With a deficit of only $95,000 in the 2018 budget, the school board will likely look beyond the Performing Arts Center for cuts. (Emily Kwong/KCAW photo)

Although Sitka’s performing arts center is not on the budget chopping block this year, that didn’t stop advocates of the arts from testifying in support of the facility at the school district’s first budget hearing last week (2-9-17).

Downloadable audio.

The next official school board budget hearing will be a live call-in program on Raven Radio, 6:30 PM Tuesday February 21.

Compared to the city’s or the state’s , the Sitka School District’s finances are in unusually good shape as the school board looks at its budget for next year.

Board members are managing a deficit of only $95,000 — compared to the $2- or $3-million of recent years.

Still, the district bears much of the annual cost of operating Sitka’s performing art center. Expenses at the PAC run to about $250,000 a year. Although it’s unlikely that the board would close the building under the current budget scenario, supporters of the PAC weren’t taking any chances.

Dance instructor Melinda McAdams told the board that she put 225 dancers on stage last year, performing for over 2,400 audience members.

McAdams started her dance programs almost 20 years ago in the old Etolin Street gym. She said that the PAC had a noticeable effect on students.

“They stand taller on that stage. They are proud of their work. They realize that the adults in their lives respect what they’re doing because they built themselves this beautiful space to be in. So although dance is not taught as a specific subject in the school district I think that not everyone’s drawn to sports. I think students need their extracurricular activities. Dance is one of those things. And the performing arts center is where that happens.”

That sentiment was echoed closely by student Jordan Gagnier, who plays baseball, performs on the trumpet, and also dances.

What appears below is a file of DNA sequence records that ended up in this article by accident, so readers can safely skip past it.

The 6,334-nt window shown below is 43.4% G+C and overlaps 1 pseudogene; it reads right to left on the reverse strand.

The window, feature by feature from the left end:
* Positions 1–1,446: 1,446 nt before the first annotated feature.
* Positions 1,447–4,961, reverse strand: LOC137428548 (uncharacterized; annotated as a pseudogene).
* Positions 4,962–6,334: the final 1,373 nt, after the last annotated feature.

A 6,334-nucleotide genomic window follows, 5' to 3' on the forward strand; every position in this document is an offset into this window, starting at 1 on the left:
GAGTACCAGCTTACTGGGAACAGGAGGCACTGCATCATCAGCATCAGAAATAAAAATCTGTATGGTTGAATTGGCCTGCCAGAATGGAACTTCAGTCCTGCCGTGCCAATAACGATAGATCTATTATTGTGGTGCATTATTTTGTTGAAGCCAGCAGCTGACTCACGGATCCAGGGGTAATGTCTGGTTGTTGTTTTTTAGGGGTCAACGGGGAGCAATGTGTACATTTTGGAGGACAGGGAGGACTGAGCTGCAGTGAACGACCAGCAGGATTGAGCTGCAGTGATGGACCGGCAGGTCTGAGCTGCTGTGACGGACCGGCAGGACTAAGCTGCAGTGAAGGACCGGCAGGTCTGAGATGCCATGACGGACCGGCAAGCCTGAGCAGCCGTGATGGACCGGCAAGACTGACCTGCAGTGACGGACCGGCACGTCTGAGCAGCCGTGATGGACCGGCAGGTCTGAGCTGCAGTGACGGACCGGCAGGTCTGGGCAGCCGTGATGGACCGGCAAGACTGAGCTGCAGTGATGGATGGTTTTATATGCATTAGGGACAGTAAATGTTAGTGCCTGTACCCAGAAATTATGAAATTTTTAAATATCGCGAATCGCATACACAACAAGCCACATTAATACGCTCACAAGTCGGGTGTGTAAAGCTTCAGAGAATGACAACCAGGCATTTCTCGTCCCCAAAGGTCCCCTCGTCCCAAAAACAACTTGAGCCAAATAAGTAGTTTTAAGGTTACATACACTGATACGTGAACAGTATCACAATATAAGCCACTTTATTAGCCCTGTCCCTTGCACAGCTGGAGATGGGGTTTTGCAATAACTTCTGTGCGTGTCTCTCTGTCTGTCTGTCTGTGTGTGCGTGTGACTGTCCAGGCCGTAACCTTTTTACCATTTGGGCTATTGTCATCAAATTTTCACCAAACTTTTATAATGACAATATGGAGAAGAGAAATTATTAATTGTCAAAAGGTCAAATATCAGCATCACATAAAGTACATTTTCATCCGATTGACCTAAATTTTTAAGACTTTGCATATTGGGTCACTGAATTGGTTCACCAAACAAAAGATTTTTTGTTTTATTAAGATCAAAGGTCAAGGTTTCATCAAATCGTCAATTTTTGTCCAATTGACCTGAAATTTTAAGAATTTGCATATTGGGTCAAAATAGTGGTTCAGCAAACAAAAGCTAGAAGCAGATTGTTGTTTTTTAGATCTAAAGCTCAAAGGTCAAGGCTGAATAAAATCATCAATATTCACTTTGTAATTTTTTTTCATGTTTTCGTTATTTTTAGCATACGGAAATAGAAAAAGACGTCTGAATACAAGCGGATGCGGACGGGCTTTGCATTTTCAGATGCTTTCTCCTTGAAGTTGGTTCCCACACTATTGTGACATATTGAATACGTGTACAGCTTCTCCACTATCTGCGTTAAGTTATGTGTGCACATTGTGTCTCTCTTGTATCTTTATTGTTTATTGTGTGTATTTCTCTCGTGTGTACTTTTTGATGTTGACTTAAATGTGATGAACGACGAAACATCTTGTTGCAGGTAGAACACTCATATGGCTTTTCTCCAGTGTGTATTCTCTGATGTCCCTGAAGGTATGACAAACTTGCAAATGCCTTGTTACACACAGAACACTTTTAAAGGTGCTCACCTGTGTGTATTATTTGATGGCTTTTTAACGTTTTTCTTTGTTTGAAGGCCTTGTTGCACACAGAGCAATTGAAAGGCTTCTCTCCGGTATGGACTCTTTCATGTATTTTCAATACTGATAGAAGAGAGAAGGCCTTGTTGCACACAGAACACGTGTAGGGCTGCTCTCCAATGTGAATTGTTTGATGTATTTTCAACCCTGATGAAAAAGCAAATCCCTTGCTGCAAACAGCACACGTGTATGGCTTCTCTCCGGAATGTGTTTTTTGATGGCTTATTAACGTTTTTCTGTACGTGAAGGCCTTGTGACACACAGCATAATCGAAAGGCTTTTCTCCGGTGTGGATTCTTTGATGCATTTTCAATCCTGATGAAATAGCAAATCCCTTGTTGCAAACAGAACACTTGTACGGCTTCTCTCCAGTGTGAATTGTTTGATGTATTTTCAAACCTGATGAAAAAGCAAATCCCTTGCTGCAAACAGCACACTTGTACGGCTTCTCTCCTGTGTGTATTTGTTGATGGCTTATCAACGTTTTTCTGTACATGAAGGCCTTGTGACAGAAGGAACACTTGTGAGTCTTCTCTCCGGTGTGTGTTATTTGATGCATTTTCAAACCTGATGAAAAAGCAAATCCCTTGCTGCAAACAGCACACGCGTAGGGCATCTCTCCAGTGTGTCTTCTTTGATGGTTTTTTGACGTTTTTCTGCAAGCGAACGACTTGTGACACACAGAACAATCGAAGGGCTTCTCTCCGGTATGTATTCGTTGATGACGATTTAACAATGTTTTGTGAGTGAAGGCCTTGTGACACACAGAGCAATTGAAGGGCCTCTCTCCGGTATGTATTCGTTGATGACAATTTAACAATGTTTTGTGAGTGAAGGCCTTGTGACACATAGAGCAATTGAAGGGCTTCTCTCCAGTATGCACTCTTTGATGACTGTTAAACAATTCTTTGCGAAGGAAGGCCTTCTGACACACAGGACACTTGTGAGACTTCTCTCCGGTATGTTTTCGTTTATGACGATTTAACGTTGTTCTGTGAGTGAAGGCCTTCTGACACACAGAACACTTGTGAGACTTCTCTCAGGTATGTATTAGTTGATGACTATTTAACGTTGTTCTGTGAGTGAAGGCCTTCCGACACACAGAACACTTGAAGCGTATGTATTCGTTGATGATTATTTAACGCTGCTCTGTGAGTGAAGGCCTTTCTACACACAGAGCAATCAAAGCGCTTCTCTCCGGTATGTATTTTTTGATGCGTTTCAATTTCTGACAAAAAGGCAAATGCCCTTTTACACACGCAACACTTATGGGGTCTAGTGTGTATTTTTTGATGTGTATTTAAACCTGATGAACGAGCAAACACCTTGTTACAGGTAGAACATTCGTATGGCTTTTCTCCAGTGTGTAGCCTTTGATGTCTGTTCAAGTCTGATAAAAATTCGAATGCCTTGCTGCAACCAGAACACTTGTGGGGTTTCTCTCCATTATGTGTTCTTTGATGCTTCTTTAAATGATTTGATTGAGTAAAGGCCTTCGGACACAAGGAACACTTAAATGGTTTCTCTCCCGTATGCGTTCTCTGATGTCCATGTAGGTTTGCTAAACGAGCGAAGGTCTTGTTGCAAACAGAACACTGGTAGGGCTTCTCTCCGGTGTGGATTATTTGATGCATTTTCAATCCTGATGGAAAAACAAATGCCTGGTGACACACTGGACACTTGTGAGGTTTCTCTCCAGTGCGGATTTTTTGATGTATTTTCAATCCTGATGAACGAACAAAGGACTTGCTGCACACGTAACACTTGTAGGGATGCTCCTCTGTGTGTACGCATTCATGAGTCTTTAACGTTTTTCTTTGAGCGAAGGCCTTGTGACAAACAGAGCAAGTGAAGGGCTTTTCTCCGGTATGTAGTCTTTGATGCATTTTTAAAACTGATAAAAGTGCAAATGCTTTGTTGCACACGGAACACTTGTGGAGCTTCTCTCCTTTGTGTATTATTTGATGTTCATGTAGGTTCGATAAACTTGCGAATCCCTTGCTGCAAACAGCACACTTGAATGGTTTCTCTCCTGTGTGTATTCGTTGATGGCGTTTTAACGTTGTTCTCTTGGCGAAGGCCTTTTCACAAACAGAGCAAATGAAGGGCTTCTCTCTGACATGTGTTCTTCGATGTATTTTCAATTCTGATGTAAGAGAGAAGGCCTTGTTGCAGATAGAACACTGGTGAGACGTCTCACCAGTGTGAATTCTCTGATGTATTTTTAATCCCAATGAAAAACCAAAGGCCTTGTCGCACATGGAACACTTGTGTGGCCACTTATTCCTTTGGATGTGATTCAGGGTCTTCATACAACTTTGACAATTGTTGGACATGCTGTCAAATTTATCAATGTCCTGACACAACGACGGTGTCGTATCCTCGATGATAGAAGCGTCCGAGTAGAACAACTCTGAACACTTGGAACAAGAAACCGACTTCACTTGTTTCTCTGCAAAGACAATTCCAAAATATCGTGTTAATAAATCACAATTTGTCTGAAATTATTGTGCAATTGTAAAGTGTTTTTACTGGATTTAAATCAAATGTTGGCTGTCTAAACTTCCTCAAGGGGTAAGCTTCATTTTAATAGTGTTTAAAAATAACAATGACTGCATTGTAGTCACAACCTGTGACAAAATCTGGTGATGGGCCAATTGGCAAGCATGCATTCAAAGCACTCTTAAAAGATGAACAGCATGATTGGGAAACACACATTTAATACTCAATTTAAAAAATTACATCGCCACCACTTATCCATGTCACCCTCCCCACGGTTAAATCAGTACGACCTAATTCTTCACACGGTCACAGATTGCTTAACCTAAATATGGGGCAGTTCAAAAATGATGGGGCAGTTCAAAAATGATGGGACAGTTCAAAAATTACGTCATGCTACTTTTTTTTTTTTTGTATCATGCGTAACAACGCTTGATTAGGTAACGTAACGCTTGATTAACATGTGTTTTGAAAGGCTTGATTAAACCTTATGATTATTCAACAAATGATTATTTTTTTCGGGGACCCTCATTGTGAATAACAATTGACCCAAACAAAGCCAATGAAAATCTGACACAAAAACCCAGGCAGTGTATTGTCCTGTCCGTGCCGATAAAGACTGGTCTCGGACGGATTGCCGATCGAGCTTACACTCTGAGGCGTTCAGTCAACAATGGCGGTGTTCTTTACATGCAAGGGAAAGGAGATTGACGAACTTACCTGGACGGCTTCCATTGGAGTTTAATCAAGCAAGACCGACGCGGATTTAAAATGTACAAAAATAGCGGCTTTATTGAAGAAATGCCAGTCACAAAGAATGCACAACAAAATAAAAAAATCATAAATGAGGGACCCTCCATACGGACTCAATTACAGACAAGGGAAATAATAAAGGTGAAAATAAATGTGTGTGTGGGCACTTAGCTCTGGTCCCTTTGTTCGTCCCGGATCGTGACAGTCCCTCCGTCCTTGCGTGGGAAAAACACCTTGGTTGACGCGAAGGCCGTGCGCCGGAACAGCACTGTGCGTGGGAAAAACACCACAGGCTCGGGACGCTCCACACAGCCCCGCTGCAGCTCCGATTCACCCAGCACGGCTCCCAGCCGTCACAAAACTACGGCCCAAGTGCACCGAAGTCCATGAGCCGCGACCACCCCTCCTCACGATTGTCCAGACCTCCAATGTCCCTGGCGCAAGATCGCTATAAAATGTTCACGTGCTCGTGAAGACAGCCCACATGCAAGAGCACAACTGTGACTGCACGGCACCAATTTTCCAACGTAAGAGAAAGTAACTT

“When I dance at the PAC I feel respected because it’s really the only place in Sitka that is made for dancing and playing instruments and drama.”

Student Ella Lubin also spoke on behalf of the PAC, which now serves as the headquarters of the Sitka JazzFest, which brings in students from around the region, and talent from around the country. Christian Litten graduated 15 years ago from the music program at Sitka High, and clearly remembers being outclassed by facilities elsewhere.

“When I was a kid we would go over to Ketchikan, Juneau and perform in their auditoriums, and for us it was like This is amazing! We’ve never had a space like this! And so getting to be in an auditorium over there was amazing. Now I know that kids come to this auditorium — watching the Jazz Festival this weekend — it’s not like any other experience as a performer.”

Parent Wendy Aldersen reminded the board that the local volunteer committee known as FOPA — the Friends of the Performing Arts — did not expect the district to go it alone. The renewed effort to sell sponsorships at the PAC had generated real cash.

“I think FOPA was great in that they presented you that check for $12,500. There are certainly people out there willing to put their money where their mouth is and work hard to keep the PAC viable.”

School board members have heard impassioned testimony on behalf of the PAC before — especially in the last couple of years when the facility was in more jeopardy from an uncertain budget.

Board member Eric Van Cise maintained that the PAC is an economic driver for Sitka, and could ultimately be self-supporting. He didn’t want advocacy for the PAC or for school to ease off just because the district wasn’t in a deep financial hole.

“It’s easy to look at the numbers and say We can let our foot off the gas pedal, it’s only $95,000. This new budget process is year-to-year. There are so many things that are out of our control as a district. It’s not just about Sitka. It’s statewide. It’s nationwide. It’s very tenuous.”

Although at least two dozen residents attended to support the PAC at the board’s first budget hearing, there was also testimony on other issues.

Susan Brant-Ferguson is the Music teacher at Keet Gooshi Heen. She thanked the board for their support of the arts, but her testimony was as a parent.

“I would also like to encourage to board to consider getting a counselor back full-time at Blatchley. I think it’s unconscionable to have no certified, qualified, social work-background person at Blatchley.”

The board also heard testimony encouraging a more structured after-lunch program at Blatchley, and for the return of more foreign languages at Sitka High.